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Friday, May 27, 2016

‘Genuine’ IC holders need not fear RCI

The IC issue in Sabah needs to find closure as the state cannot continue to have people holding personal documents to which they are not entitled and not eligible to hold.

KOTA KINABALU - A human rights advocate has pointed out that genuine MyKad holders in Sabah need not fear the Royal Commission of Inquiry (RCI) on Illegal Immigrants in the state. “The Technical Working Committee on the RCI Report, headed by Huguan Siou Joseph Pairin Kitingan, is bound by the Federal Constitution and the National Registration Act,” stressed Daniel John Jambun in a telephone interview.

“If the Technical Committee has recommended the withdrawal of all MyKads issued in Sabah and their re-issuance, then it must be applauded as a step in the right direction. The MyPR (permanent residence) cards should also be looked at again and not just the MyKad.”

Jambun, who heads the UK-based Borneo’s Plight in Malaysia Foundation (Bopim), conceded that it would have been better for the National Registration Department (NRD) to withdraw the MyKads of only those who are not eligible to hold them. “However, since the authorities concerned reportedly feel that this is not a ‘practical’ approach, it would be better to withdraw all MyKads issued in Sabah and re-issue them.”

A Sabah IC, added Jambun, would be preferable to the MyKad when the step is taken to re-issue the personal document. “If the Sabah IC is not possible at this stage, then the MyKad can be re-issued for the moment but subject to enhanced security features and complying with the Federal Constitution and the NRD Act.”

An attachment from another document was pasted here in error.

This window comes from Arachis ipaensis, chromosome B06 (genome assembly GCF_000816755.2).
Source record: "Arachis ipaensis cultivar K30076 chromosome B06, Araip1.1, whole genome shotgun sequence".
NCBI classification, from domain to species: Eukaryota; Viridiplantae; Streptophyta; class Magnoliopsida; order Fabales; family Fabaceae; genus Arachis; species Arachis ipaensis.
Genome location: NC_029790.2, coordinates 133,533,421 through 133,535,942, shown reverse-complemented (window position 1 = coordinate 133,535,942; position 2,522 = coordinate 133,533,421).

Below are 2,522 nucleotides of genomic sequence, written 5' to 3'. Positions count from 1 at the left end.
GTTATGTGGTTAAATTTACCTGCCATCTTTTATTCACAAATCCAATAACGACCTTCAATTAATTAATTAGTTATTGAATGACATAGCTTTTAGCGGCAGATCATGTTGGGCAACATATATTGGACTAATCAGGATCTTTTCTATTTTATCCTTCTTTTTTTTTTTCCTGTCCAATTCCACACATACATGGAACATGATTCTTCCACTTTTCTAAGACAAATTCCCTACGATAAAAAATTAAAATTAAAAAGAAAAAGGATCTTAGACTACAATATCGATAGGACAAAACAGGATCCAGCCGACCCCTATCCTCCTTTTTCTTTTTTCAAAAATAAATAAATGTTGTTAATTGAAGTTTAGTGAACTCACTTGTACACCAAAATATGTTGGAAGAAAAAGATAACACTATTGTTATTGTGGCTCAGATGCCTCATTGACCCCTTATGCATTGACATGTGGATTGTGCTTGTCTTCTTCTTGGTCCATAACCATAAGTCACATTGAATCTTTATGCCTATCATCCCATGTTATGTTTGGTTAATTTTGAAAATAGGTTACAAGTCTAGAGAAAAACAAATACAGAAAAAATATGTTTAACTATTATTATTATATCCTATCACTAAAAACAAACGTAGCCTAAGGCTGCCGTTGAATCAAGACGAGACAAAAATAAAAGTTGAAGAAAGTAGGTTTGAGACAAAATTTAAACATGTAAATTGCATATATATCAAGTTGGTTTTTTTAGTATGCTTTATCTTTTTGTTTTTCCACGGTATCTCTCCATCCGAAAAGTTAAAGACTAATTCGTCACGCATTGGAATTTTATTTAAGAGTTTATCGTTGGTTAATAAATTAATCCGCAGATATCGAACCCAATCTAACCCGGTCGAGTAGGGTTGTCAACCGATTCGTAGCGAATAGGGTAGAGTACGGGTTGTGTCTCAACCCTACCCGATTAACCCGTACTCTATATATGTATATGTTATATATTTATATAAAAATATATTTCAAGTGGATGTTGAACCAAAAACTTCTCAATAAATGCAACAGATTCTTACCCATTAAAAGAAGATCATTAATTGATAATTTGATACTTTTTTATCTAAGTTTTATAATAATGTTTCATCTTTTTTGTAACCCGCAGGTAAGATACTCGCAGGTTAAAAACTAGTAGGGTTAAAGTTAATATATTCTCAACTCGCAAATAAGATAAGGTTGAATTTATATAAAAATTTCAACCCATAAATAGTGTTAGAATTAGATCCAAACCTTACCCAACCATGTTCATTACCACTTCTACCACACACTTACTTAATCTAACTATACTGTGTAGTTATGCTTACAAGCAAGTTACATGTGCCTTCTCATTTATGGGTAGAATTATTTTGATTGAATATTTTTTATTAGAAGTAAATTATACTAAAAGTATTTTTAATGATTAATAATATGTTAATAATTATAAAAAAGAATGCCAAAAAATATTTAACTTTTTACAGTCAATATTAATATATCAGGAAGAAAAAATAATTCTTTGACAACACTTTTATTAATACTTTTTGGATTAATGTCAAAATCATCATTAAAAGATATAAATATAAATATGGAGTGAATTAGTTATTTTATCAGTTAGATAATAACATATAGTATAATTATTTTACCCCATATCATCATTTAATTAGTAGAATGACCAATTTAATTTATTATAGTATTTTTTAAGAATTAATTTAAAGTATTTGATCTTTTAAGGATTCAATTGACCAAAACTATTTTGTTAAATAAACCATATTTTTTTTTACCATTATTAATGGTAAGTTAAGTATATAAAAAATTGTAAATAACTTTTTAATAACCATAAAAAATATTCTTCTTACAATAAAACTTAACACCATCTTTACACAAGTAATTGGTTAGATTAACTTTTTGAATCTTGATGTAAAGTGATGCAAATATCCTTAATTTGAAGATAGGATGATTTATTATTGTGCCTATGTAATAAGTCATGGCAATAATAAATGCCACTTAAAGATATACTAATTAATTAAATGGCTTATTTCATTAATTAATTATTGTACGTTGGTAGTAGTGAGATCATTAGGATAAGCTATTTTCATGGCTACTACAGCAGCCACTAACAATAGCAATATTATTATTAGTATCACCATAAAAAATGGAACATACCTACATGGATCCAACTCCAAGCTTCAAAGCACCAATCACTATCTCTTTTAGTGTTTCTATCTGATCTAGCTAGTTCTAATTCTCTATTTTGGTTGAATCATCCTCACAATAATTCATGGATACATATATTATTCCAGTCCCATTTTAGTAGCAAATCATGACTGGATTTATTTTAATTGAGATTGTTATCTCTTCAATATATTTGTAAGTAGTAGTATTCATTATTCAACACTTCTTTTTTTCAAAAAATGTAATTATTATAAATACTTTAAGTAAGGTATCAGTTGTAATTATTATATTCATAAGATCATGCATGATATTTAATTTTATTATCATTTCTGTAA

Still, said the human rights advocate, the Sabah IC can be issued by the state government to civil servants both in the state and Federal civil services in the state. “The Sabah IC can complement the MyKad.”

“That would ensure that Sabah citizens are given preference in the civil service, both state and Federal. The authorities concerned can consider the employment of Sabah permanent residents of Peninsular Malaysian and foreign origin too in the state civil service but provided they were born in Sabah.”

He does not rule out Sarawakians being employed in the state civil and Federal services, irrespective of where they were born.

Jambun was commenting on the Kadazandusun Cultural Association, headed by Pairin, lodging a police report on Monday against the Majlis Himpunan Rakyat Membantah Penarikan MyKad (Council of the Gathering of Citizens to Protest the Withdrawal of the MyKad) scheduled to take place in Kota Kinabalu on May 31.

The IC issue in Sabah, continued Jambun, needs to find closure. “We cannot continue to have people in the state holding personal documents to which they are not entitled and not eligible to hold.”

Delving into some salient details, he noted that the 2010 official population statistics on Sabah indicated there were among others 178,029 Malays and 640,964 other Bumiputera in the state. “We need to know who are these people listed as other Bumiputera.”

“Only the Orang Asal – Kadazan, Dusun, and Murut – in Sabah are Bumiputera. There are some non-Orang Asal classified by the colonial authorities in the Native Interpretation Ordinance as ‘Native’, subject to Immigration restrictions.”

On the number listed as Malay in the state, Jambun doubts that there could be so many Malays from Peninsular Malaysia in Sabah. “If people other than peninsular Malays are listed as Malays in Sabah, that’s a violation of the Federal Constitution. There are no local Malays in Sabah.”

The Federal Constitution, cited Jambun, defines Malays as Muslims speaking the Malay language and born in Singapore or the peninsula before Merdeka (1957) or their descendants. “Under the Federal Constitution, non-Malay Muslims are not Malays and cannot be listed as Malays.”

By  Joe Fernandez

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